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This lesson provided by:
Author: Miriam Adams
System:Cullman County
School:Hanceville Middle School
Lesson Plan ID: 23940

Physical and Chemical Changes, A Demonstration


Students will compare and contrast physical and chemical changes. They will view a website describing the components of cosmetics. Students will aid the teacher in preparing a dessert made with physical and chemical changes.
This lesson plan was created as a result of the Girls Engaged in Math and Science, GEMS Project funded by the Malone Family Foundation.

Content Standard(s):
SC(8) 7. Describe states of matter based on kinetic energy of particles in matter.
SC(9-12) Physical Science5. Describe physical and chemical changes in terms of endothermic and exothermic processes.
SC(9-12) Chemistry1. Differentiate among pure substances, mixtures, elements, and compounds.
TC2(6-8) 9. Practice responsible and legal use of technology systems and digital content.
TC2(6-8) 11. Use digital tools and strategies to locate, collect, organize, evaluate, and synthesize information.
Local/National Standards:

National Science Education Standards: PROPERTIES AND CHANGES OF PROPERTIES IN MATTER A substance has characteristic properties, such as density, a boiling point, and solubility, all of which are independent of the amount of the sample. A mixture of substances often can be separated into the original substances using one or more of the characteristic properties. Substances react chemically in characteristic ways with other substances to form new substances (compounds) with different characteristic properties. In chemical reactions, the total mass is conserved. Substances often are placed in categories or groups if they react in similar ways; metals is an example of such a group.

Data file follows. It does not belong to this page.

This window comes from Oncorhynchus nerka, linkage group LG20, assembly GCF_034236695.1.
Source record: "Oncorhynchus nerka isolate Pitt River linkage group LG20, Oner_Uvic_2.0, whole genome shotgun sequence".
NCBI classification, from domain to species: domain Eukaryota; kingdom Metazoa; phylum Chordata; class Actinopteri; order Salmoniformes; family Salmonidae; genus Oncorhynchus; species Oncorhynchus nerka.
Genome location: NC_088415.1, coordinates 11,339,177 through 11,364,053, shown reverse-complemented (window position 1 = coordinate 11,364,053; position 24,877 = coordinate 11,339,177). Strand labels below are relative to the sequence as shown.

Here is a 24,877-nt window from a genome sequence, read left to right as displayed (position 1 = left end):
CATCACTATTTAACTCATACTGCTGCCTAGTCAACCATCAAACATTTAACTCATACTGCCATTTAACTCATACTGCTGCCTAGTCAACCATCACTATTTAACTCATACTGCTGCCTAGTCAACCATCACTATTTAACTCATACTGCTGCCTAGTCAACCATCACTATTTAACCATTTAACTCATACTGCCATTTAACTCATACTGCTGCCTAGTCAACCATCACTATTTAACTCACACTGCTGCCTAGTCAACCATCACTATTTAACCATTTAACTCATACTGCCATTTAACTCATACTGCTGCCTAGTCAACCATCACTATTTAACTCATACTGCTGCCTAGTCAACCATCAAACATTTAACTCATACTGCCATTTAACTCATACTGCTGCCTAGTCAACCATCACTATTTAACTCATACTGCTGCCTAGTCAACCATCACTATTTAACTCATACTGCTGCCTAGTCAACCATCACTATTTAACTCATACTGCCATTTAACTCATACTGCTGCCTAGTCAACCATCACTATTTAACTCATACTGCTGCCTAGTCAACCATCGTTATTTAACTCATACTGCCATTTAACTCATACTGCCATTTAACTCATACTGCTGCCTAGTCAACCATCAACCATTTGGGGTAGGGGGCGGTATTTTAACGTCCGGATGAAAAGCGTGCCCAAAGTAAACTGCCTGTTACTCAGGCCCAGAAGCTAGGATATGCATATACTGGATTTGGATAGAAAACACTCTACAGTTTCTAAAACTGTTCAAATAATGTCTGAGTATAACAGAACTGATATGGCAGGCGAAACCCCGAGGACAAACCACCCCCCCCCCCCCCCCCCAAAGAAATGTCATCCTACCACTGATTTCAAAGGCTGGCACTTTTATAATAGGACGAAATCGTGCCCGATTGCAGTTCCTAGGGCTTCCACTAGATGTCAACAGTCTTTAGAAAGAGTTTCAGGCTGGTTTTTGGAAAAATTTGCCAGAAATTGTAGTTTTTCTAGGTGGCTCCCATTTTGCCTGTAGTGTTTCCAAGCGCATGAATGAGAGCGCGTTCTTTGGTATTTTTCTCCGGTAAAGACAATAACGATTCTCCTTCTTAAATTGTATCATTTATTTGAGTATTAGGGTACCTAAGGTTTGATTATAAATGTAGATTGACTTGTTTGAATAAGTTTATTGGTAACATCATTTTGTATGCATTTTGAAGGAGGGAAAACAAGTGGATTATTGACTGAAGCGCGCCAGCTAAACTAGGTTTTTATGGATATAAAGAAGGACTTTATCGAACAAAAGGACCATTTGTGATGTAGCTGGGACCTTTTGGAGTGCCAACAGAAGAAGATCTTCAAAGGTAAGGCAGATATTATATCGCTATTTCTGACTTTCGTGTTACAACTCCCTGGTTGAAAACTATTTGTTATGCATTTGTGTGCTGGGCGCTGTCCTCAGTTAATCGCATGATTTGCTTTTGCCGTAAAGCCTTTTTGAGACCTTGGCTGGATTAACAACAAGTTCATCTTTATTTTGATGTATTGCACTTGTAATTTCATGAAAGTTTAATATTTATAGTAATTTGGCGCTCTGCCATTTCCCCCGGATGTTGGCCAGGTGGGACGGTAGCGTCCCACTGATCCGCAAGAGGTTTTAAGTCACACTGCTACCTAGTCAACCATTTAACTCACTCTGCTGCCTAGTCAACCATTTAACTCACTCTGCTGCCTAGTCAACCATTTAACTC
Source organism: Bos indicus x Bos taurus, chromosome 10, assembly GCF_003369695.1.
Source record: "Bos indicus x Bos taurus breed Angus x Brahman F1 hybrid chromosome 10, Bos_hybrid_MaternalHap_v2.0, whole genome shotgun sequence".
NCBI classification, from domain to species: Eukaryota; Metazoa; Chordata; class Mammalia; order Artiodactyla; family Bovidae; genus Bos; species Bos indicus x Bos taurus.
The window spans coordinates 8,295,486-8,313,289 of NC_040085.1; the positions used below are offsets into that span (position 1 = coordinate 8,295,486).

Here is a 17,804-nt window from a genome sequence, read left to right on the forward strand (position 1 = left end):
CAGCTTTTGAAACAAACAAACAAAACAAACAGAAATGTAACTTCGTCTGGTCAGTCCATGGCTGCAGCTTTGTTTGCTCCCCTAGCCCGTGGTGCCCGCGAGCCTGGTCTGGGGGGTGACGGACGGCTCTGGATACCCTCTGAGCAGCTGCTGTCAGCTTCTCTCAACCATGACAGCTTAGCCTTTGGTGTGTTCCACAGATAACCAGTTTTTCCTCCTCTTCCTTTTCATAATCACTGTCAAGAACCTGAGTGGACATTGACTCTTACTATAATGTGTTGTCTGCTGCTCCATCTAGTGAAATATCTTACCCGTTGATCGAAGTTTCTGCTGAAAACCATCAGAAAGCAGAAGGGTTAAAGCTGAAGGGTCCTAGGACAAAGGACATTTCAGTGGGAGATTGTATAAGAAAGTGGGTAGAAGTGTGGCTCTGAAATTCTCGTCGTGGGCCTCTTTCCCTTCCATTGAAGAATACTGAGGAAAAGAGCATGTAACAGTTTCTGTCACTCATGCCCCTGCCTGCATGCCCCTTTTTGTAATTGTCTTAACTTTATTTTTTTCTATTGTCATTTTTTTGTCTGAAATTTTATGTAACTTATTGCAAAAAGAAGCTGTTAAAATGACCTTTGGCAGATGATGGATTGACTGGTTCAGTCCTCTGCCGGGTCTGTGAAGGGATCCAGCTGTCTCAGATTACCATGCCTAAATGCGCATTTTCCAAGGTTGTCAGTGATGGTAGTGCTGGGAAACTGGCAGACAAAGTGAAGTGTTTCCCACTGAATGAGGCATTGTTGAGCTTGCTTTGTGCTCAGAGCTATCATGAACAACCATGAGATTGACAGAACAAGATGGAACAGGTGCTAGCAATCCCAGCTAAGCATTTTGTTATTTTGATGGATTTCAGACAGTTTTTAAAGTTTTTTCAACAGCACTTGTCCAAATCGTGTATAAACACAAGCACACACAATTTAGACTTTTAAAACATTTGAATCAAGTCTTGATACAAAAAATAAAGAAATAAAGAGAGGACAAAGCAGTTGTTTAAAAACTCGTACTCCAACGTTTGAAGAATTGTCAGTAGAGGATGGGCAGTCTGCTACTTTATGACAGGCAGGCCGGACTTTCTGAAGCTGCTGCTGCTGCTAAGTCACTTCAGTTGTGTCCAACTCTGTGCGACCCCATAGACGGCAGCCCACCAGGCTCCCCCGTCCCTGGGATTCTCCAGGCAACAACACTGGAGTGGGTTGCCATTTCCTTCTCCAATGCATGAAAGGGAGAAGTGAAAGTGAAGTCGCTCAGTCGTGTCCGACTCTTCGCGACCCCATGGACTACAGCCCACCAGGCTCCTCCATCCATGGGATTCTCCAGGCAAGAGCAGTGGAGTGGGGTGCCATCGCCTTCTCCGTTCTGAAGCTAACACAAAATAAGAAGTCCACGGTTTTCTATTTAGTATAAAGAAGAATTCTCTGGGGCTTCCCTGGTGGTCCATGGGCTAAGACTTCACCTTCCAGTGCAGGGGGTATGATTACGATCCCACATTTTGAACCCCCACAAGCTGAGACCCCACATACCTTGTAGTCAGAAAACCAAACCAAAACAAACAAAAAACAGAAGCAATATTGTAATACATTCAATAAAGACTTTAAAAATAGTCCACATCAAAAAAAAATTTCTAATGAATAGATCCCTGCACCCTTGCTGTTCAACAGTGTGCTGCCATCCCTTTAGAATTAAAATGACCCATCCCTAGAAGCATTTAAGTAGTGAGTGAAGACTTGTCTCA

Primary Learning Objective(s):

Students will explain the difference between physical and chemical changes. Students will associate chemical and physical changes with daily products.

Additional Learning Objective(s):

Students will identify physical and chemical properties. Students will be able to differentiate between a physical change and a chemical change.

Approximate Duration of the Lesson: 31 to 60 Minutes
Materials and Equipment:

2 cans of sweetened condensed milk

A heat source such as a burner or hot pot may be used (As an alternative, cooking may be done at home or in the consumer science department at your school)

Peanut butter (2/3 cup per class)

Chocolate chips (1/2 cup per class)

Cool Whip or equivalent (1 small tub per class)

Muffin Cups (1 per student)


Large spoon

Can opener

Vanilla wafers (1 per student)

Plastic spoons (1 per student)

Technology Resources Needed:

Computer with Internet capability, projector or TV with audio visual connection


On the day prior to the demonstration, remove the label from the sweetened condensed milk and place the unopened can in a pot. Cover the can with water. Boil for 45 minutes. You will need one can of milk per class period. Allow the can to completely cool before opening. Students should be familiar with the term physical and chemical change. A physical change in a substance doesn't change what the substance is. In a chemical change where there is a chemical reaction, a new substance is formed and energy is either given off or absorbed. Ask students to bring product packaging from foundation, lipstick, powder, etc.

1.) Tell students that today we will look at everyday uses of products that are made by physical and chemical changes. We will also prepare a dessert that is made using physical and chemical changes. Project the web article attached. Girls will particularly enjoy seeing the history of makeup along with a description of the chemicals used in the process.
(Science News for Kids-Makeup Science)
This website provides a history of cosmetics. The chemical and physical characteristics of makeup are also addressed.

2.) Ask the students to observe the ingredients list on the cosmetics packaging. Allow them to speculate as to the reason behind some of the ingredients. Anticipate answers such as coloring, preservatives, and moisturizers.